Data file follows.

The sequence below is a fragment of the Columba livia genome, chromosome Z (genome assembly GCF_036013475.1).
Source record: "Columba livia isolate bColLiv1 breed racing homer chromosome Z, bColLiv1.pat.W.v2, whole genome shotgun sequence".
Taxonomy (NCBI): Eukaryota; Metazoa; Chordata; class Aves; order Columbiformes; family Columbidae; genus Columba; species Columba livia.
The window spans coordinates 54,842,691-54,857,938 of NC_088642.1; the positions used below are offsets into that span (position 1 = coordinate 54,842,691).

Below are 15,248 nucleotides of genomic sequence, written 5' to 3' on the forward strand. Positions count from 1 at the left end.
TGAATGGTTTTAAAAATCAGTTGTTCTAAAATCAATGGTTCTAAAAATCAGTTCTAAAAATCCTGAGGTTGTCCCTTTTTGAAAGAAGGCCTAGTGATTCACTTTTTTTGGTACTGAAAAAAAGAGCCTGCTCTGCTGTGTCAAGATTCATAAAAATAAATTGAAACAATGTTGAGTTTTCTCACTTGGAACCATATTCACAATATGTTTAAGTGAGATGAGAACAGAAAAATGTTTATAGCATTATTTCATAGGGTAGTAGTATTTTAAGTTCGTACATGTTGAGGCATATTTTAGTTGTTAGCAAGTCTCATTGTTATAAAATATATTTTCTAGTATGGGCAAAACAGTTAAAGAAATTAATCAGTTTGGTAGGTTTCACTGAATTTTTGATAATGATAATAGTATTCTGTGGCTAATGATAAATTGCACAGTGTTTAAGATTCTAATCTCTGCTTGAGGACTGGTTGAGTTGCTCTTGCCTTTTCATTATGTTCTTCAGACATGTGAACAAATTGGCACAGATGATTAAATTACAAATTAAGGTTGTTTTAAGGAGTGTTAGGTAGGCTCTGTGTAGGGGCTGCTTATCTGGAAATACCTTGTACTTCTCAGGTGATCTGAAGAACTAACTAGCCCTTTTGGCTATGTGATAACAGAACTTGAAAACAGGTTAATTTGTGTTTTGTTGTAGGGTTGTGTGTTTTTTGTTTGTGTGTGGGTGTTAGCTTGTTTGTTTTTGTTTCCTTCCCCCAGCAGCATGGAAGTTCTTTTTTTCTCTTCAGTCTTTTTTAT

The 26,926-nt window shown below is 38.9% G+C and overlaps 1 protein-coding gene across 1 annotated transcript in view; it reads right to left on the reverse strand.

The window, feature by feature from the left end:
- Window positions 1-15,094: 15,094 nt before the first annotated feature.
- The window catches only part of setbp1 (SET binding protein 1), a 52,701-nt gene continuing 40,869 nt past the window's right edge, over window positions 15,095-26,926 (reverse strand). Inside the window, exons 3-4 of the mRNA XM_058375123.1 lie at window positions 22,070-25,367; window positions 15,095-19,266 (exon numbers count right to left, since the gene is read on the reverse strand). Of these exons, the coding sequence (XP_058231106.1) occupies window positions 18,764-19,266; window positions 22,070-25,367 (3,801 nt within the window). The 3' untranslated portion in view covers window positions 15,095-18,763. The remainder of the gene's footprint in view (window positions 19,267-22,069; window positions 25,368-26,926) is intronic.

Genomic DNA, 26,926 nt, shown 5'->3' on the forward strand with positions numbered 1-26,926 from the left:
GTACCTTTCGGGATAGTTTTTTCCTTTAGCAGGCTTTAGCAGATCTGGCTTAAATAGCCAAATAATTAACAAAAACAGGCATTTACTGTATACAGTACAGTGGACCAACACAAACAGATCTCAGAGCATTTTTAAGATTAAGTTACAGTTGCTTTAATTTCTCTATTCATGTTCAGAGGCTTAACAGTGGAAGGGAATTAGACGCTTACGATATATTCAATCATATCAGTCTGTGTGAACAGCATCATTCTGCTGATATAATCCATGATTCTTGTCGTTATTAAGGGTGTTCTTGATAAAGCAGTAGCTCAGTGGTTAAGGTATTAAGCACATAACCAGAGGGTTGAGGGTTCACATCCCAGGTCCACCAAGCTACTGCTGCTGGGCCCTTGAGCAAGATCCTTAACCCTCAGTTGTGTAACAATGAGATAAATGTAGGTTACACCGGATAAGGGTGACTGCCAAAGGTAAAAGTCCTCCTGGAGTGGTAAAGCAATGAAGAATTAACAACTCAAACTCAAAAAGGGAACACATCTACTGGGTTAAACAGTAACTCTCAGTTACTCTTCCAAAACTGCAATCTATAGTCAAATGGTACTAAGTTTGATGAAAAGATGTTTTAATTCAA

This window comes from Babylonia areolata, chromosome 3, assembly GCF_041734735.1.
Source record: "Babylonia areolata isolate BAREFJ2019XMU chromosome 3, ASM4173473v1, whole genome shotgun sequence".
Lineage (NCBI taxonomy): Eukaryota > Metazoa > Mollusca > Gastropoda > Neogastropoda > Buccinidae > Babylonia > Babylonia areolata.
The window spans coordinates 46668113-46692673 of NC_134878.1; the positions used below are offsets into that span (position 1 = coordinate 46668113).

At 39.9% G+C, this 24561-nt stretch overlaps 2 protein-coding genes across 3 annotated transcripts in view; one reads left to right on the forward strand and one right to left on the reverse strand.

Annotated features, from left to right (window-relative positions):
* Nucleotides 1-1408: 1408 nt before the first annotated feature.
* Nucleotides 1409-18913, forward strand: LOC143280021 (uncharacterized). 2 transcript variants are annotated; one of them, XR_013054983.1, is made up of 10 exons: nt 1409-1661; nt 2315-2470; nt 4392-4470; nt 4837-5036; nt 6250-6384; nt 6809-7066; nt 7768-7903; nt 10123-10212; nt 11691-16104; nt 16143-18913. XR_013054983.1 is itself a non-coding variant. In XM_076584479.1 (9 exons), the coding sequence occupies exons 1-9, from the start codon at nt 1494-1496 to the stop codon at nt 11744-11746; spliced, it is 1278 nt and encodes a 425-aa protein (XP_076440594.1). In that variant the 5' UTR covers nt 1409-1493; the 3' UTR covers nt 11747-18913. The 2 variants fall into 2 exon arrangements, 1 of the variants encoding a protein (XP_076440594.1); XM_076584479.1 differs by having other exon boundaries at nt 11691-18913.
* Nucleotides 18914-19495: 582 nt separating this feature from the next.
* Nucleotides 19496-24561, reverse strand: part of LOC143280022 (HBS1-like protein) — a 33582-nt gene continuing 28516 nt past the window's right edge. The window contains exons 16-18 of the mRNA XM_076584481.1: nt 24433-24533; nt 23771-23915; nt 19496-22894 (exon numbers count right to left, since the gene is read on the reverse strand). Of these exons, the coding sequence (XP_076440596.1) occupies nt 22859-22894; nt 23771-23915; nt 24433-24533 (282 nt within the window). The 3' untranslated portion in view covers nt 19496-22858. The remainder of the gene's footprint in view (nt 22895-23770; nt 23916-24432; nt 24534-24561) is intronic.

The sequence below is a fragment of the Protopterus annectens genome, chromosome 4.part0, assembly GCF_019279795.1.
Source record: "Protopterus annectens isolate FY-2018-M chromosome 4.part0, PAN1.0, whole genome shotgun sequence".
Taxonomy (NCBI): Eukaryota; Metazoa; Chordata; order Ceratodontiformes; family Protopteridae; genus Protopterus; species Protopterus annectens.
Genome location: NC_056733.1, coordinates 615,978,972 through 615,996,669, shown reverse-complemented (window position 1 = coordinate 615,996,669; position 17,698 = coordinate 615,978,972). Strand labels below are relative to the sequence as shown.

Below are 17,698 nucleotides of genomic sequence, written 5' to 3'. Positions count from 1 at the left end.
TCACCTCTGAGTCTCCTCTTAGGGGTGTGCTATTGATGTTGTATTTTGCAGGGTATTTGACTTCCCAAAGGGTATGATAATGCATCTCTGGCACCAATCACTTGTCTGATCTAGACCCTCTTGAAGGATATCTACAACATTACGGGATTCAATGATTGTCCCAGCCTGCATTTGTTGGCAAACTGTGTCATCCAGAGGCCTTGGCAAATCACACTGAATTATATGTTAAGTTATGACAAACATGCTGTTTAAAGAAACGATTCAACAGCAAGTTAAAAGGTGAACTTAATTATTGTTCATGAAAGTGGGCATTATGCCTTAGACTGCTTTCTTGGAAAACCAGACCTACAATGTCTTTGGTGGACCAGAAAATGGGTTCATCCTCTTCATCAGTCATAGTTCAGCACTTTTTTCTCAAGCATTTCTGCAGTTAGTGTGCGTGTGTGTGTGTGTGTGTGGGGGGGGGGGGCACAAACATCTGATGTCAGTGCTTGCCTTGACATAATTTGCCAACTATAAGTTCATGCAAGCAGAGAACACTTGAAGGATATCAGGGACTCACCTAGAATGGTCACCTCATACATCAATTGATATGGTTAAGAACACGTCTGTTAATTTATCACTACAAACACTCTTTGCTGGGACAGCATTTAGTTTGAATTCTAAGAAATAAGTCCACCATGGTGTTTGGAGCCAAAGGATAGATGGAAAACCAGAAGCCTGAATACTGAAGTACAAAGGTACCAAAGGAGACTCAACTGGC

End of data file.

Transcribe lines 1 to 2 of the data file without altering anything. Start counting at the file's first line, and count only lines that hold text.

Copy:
The sequence below is a fragment of the Columba livia genome, chromosome Z (genome assembly GCF_036013475.1).
Source record: "Columba livia isolate bColLiv1 breed racing homer chromosome Z, bColLiv1.pat.W.v2, whole genome shotgun sequence".